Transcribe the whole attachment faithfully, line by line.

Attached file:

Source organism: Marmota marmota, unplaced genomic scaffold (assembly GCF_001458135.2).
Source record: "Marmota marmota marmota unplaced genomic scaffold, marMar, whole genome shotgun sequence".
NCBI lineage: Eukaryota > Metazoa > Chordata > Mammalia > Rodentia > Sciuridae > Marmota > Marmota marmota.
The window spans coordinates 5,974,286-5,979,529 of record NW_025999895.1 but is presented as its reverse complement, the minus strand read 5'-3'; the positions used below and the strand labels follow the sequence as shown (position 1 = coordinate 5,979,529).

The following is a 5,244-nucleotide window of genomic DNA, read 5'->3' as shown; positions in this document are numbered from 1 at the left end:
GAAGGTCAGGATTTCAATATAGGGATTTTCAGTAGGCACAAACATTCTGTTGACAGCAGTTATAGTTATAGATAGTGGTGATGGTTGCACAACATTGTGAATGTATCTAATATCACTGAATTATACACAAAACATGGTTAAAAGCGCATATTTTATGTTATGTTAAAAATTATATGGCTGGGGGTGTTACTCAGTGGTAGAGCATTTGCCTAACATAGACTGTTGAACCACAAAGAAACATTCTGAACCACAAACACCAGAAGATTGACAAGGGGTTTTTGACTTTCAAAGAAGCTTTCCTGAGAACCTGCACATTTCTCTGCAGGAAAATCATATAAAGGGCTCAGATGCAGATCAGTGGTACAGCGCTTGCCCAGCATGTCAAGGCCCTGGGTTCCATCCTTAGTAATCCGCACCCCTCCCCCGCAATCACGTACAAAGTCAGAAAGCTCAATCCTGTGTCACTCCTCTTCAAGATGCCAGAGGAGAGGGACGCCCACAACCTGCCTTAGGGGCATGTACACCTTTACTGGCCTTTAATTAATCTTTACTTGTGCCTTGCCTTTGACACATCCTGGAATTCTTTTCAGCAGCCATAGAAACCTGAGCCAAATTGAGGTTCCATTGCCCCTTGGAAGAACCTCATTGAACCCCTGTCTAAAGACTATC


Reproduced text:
Source organism: Marmota marmota, unplaced genomic scaffold (assembly GCF_001458135.2).
Source record: "Marmota marmota marmota unplaced genomic scaffold, marMar, whole genome shotgun sequence".
NCBI lineage: Eukaryota > Metazoa > Chordata > Mammalia > Rodentia > Sciuridae > Marmota > Marmota marmota.
The window spans coordinates 5,974,286-5,979,529 of record NW_025999895.1 but is presented as its reverse complement, the minus strand read 5'-3'; the positions used below and the strand labels follow the sequence as shown (position 1 = coordinate 5,979,529).

The following is a 5,244-nucleotide window of genomic DNA, read 5'->3' as shown; positions in this document are numbered from 1 at the left end:
GAAGGTCAGGATTTCAATATAGGGATTTTCAGTAGGCACAAACATTCTGTTGACAGCAGTTATAGTTATAGATAGTGGTGATGGTTGCACAACATTGTGAATGTATCTAATATCACTGAATTATACACAAAACATGGTTAAAAGCGCATATTTTATGTTATGTTAAAAATTATATGGCTGGGGGTGTTACTCAGTGGTAGAGCATTTGCCTAACATAGACTGTTGAACCACAAAGAAACATTCTGAACCACAAACACCAGAAGATTGACAAGGGGTTTTTGACTTTCAAAGAAGCTTTCCTGAGAACCTGCACATTTCTCTGCAGGAAAATCATATAAAGGGCTCAGATGCAGATCAGTGGTACAGCGCTTGCCCAGCATGTCAAGGCCCTGGGTTCCATCCTTAGTAATCCGCACCCCTCCCCCGCAATCACGTACAAAGTCAGAAAGCTCAATCCTGTGTCACTCCTCTTCAAGATGCCAGAGGAGAGGGACGCCCACAACCTGCCTTAGGGGCATGTACACCTTTACTGGCCTTTAATTAATCTTTACTTGTGCCTTGCCTTTGACACATCCTGGAATTCTTTTCAGCAGCCATAGAAACCTGAGCCAAATTGAGGTTCCATTGCCCCTTGGAAGAACCTCATTGAACCCCTGTCTAAAGACTATC